Choose Thermal Materials

Picking The Best TIMS for Your Application Needs

Today we are kicking off a two part series on thermal conductivity and how to use this property to choose thermal materials. Thermal conductivity is important since it can help you make the best choice of material for a thermal interface materials. silicone are often the default choices but are there are other choices based on the metals ability to transfer heat? There are indeed, but first, let's level set on what thermal conductivity is.

In the thermal management of microelectronics, the interface material layer between a chip and heat spreader presents the single largest barrier to heat flow in the packaging of high-power dissipation devices. The selection of a suitable material to fill the interface between a chip and a heat spreader is critical to the performance and reliability of the semiconductor device.

Application Problems for Thermal Interface Materials

While thermal interfaces and TIMs are often considered well into the design process, several factors should be considered when it’s time to choose a thermal interface material:


  1. Thermal impedance is the single most important specification measured in degrees Kin2/W. Thermal impedance is an application-specific measure of the ratio of the temperature difference between two mating surfaces to the steady state heat flow through them. Thermal impedance usually decreases with added mounting pressure and contact area, but increases with the thickness of the TIM.  

  2. Thermal conductivity, in W/mK, measures a material’s ability to conduct heat regardless of its thickness. A bulk measurement, thermal conductivity values can be used for comparing TIMs, but it does not describe a TIM’s ability to minimize contact resistance in an application.  

  3. The gap space between the heat source and the heat spreader. As a rule, the thinner the TIM the better, but because mating surfaces are never perfectly flat, a minimum material thickness may be needed to accommodate non-flatness issues.  

  4. Surface flatness of mating surfaces is important for determining the type of material. If both surfaces are flat, grease or thin films would be ideal choices, but that is seldom the case. Plastic IC’s are typically concave in the center and if the heat sink is extremely flat, the contact area would be limited to the periphery leaving an air pocket in the center.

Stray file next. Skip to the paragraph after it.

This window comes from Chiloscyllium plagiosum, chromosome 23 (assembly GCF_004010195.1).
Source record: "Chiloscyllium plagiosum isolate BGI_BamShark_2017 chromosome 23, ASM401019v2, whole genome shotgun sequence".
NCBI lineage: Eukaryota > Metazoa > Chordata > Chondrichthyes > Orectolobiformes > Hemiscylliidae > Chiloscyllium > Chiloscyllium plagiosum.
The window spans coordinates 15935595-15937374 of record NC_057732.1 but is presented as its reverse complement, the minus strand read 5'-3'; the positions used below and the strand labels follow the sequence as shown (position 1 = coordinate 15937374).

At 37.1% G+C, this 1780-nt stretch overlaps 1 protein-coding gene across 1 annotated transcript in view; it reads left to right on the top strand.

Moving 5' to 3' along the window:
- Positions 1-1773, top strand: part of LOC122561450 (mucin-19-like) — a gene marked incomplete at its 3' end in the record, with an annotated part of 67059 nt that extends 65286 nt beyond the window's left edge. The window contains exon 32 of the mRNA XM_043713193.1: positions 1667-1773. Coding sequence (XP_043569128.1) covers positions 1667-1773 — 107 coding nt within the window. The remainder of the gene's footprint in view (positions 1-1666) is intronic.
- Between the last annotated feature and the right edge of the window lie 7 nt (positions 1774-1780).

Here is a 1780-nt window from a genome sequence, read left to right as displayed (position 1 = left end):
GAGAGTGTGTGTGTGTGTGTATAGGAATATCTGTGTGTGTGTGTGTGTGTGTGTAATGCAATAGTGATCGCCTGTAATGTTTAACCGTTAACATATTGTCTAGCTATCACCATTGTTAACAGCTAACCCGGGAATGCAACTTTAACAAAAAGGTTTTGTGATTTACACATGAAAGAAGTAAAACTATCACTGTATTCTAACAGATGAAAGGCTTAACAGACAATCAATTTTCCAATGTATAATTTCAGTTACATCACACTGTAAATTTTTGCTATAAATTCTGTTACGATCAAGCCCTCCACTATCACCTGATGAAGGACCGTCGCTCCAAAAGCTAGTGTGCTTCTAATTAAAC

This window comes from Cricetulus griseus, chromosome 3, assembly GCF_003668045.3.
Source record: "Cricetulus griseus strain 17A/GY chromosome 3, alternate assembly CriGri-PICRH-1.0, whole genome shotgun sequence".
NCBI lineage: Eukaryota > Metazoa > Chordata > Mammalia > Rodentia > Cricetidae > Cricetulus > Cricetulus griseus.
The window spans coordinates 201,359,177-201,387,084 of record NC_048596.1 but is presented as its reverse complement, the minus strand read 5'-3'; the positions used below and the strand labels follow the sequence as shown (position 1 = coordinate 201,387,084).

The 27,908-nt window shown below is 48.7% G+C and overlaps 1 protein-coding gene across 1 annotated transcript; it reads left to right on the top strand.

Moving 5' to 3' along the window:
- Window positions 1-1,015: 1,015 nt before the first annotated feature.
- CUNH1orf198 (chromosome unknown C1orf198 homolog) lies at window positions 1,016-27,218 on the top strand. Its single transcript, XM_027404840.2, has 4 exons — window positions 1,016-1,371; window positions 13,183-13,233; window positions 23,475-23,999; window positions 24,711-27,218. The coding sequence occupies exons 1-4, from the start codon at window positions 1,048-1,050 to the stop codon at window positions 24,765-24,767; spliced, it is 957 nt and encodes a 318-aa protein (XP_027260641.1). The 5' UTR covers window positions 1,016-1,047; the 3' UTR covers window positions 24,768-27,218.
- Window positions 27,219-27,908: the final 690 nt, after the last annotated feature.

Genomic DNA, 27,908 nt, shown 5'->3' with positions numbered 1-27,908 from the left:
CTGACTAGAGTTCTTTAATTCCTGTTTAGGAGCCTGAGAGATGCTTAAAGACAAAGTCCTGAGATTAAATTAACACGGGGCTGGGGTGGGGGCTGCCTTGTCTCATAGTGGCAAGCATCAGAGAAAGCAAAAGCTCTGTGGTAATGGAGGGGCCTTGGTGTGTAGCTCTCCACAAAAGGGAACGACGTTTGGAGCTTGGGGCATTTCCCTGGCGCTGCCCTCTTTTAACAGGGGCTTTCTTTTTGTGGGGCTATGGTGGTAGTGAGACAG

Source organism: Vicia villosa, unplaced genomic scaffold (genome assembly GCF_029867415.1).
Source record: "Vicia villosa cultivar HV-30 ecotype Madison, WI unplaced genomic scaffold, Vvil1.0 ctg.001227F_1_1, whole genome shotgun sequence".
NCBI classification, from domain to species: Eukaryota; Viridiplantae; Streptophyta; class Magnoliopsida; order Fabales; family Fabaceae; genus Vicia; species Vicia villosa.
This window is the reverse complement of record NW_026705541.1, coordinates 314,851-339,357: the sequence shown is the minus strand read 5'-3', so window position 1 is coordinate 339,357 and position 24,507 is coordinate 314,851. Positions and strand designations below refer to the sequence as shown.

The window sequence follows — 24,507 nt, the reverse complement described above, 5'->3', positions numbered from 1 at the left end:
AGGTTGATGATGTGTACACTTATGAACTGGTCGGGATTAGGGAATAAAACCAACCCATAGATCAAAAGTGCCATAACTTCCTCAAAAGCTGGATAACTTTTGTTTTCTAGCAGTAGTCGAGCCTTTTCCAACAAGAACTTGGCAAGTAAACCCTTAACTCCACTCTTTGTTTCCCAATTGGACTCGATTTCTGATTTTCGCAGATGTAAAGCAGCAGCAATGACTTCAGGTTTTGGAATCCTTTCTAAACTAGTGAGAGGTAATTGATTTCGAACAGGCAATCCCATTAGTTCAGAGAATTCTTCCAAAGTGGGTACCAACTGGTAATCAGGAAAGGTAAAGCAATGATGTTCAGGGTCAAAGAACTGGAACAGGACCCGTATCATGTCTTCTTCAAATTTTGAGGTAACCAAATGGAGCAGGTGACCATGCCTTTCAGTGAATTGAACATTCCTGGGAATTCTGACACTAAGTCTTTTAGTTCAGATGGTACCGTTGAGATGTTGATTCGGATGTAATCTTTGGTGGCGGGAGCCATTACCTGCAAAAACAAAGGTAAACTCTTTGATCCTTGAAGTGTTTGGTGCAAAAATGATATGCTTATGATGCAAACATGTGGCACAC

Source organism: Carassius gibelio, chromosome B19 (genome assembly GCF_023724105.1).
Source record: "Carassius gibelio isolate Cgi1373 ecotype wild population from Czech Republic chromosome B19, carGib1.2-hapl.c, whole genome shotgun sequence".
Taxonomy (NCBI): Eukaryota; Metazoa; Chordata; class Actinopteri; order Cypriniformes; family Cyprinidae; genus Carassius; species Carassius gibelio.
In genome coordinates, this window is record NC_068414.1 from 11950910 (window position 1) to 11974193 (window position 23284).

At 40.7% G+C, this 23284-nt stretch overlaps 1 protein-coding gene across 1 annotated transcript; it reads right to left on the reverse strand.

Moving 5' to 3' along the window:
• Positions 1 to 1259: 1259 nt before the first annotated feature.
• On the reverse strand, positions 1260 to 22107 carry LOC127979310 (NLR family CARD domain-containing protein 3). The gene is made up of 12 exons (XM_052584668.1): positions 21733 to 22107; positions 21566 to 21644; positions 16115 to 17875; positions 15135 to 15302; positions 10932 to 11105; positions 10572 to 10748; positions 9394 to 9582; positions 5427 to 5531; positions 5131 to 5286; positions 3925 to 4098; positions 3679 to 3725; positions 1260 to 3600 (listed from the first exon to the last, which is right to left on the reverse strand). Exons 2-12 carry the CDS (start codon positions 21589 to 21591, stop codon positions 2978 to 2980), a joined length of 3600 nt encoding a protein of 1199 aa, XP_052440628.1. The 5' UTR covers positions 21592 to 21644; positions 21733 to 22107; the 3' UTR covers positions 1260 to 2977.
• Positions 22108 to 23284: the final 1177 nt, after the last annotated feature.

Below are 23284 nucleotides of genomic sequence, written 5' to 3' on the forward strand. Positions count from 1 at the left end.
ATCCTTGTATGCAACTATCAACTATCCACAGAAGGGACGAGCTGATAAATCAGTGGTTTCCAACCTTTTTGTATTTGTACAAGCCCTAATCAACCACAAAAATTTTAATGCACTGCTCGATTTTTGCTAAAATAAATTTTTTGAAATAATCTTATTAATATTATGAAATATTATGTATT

5. Electrical isolation, measured in kV, is sometimes needed. Silicone-based TIMs provide this property, along with thicker materials such as gap fillers. Thinner phase change materials and , greases may not be reliable electrical insulators. Graphite is electrically conductive.  

  6. Compressibility is important when working with irregular surface as when covering a number of components. If heat and excess pressure are applied to a silicone-based TIM, silicone can escape and migrate along the PCB. Without sufficient pressure there may be excess thermal resistance across the interface.  

  7. Temperature range in the interface determines which materials can be used. Silicone TIMS, e.g. gap fillers are rated to higher temperatures than silicone free interface materials.  

  8. UL flame class rating. A UL flammability rating requirement is needed for many TIM applications. Most of these materials are available with V-0 ratings, which will meet most needs.  Silicone or silicone free.

  9. Silicone is an excellent thermal material with a high temperature range but some applications, e.g. in space, can’t use it due to outgassing.  

  10. Ease of application. The method of attachment is a cost and performance decision. Most small heat sinks are attached with a double sided thermal adhesive tape. Larger heat sinks require mounting hardware. Adhesives can be added to both or one side of the thermal material. However, with a layer of adhesive, thermal impedance will be increased.  

  11. Utility. How easy are the materials to work with in a manufacturing environment? How easy are they to re-work when heat sinks must be removed? Some gap fillers can be re-used, but phase change materials and grease must be replaced.  

  12. The long-term stability of the material depends on such factors as the usage temperature, time, application and material properties.  



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